- Darwin worried about regression to the mean for the wrong reasons. Namely, if blending inheritance (Darwin laid an egg) was true, then natural selection could not be true. Darwin puzzled over this a lot, but ended up with nothing satisfactory. Then Mendel showed that inheritance is discrete, not blended. Mendelian Inheritance Tables (see Punnett squares / Hardy-Weinberg equilibrium) show “probabilistic traits conservation” and thus disproving ‘divergence of character’ (at least as byproduct of reproduction) as well as dismissing “gradualism” (another one of Darwin’s unsupported claims).
- When entire populations split, do subgroups diverge from one another? This is not how ‘divergence of character’ is supposed to work. Descendants are supposed to diversify within the homogenous population. Furthermore, populations split by environmental conditions simply adapt to the new environment and for as long as those conditions allow. Adaptation is the driving force with no ‘divergence of character’ anywhere in sight. Island biology is the most diverse because islands are isolated and have many microenvironments. However, island variants are close descendants of their original colonists, showing that no divergence ever happened. Their risk of hybridization is high, disproving the “speciation” claim. They are also fragile examples of the extreme stretched biological spring model discussed, and will likely go extinct if at all stressed and when interacting with mainland.
- ‘Regression to the mean’ is the biological law that overrules passive ‘Divergence of Character’
- In stable environments, population variability is extremely well conserved from generation to generation
- Observed long term regression is highly unexpected and contrary to ‘divergence of character’ and ‘drift’ hypotheses
- Adaptation neither demands not implies ‘divergence of character’ in any way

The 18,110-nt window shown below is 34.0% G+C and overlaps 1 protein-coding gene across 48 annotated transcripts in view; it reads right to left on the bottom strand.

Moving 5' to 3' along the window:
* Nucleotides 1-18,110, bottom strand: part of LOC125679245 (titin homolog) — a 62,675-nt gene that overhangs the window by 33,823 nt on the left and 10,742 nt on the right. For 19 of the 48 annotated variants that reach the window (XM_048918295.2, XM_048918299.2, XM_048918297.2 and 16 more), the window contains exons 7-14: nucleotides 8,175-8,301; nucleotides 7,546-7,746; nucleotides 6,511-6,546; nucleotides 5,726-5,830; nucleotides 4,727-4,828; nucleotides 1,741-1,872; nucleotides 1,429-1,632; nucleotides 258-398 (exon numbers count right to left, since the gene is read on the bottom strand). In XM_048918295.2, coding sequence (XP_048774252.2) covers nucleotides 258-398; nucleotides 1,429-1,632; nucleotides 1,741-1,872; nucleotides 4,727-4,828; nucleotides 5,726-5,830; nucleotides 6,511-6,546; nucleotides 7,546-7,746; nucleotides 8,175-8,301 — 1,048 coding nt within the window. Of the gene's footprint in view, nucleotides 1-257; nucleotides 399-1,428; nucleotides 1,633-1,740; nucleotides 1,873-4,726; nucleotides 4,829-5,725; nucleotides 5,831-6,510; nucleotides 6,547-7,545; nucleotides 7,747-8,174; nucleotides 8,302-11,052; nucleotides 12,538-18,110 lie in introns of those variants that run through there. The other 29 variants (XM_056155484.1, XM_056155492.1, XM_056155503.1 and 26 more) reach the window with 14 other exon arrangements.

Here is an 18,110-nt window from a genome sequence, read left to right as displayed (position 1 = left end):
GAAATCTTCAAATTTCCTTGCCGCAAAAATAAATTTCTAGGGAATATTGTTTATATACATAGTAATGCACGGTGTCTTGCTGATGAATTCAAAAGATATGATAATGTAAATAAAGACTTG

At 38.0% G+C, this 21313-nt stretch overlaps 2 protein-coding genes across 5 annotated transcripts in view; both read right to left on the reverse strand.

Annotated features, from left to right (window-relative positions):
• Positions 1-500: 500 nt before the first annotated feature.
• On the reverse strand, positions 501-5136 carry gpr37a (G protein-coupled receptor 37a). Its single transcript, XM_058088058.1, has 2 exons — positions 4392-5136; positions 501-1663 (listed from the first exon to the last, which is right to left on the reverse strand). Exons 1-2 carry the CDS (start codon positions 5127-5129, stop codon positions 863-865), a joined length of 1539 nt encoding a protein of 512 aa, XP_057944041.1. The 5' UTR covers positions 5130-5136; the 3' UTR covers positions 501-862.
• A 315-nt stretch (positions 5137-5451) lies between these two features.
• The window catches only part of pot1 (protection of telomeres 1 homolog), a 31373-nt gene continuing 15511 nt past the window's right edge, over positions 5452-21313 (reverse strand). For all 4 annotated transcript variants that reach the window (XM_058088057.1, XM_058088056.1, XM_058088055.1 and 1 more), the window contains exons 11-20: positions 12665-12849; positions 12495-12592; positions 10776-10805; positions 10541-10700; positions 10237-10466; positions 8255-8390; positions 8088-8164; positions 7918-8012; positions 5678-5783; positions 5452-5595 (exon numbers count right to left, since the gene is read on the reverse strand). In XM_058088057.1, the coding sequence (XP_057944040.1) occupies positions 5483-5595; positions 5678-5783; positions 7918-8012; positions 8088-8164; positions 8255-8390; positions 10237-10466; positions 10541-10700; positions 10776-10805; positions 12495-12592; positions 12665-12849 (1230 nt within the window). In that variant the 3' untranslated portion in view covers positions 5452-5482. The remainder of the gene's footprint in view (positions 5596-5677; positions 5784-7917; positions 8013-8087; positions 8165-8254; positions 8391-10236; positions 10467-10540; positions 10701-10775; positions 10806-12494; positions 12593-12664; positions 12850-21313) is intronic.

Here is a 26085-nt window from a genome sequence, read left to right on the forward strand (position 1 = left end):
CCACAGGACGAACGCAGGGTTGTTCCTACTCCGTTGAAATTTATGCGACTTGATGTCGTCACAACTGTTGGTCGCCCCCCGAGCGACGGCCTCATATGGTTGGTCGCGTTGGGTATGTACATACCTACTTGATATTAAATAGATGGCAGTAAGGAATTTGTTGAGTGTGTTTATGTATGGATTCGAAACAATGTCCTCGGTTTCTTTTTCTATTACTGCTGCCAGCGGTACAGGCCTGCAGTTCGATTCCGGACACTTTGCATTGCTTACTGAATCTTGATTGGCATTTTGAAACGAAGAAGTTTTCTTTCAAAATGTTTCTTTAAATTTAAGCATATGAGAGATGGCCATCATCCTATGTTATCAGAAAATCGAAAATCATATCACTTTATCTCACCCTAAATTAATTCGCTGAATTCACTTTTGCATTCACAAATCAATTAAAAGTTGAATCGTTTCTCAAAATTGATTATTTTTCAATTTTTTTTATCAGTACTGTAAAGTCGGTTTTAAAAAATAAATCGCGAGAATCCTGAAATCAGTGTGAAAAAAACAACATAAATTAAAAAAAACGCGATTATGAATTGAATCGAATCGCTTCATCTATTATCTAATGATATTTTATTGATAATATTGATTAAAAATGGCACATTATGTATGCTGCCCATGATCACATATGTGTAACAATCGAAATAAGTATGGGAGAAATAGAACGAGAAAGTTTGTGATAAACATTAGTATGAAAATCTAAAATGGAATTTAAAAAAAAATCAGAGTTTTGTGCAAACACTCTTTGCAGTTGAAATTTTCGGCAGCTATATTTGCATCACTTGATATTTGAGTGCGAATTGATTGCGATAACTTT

- Adaptation is “fast and done”, “do or die” by necessity, unlike the supposed “slow and ongoing” ‘divergence of character’
- Adaptation has limited powers and is thus not a substitute for ‘divergence of character’
- ‘Divergence of character’ hypothesis would lead to uniform rather than normal (Gaussian) distributions as observed in homogenous populations
- A trend not supported by several period observations must be discarded as noise artifact
- The unwarranted inflation of “species” that do not even meet the loosest definition of reproductive isolation has the sole purpose of perpetuating the myth of ‘divergence of character’
- Multimodal distributions in homogenous populations are not due to ‘divergence of character’
- Mendelian tables show “probabilistic traits conservation”, disproving ‘divergence of character’ (at least as byproduct of reproduction), as well as dismissing ‘gradualism’
- Island biology proves adaptation and the biologic spring model while disproving ‘divergence of character’
- What’s in, what’s out? IN: ‘regression to the mean’, ‘adaptation’, coexisting variants, long term stability, spring model, normal distributions. OUT: ‘divergence of character’, gradualism, drift, speciation, uniform distributions, “natural selection”, “survival of the fittest”, “evolution”
Con: Why can’t the ‘mean’ in the ‘regression to the mean’ be moving freely as in ‘divergence of character’?
Pro: It could if there were any evidence for it. But ‘living fossils’ among other evidence refutes a drift of the mean into new ‘character’. Also, not how ‘divergence of character’ is supposed to work according to Darwin: “when organisms compete for scarce resources, natural selection should favor those individuals that are least like their competitors”.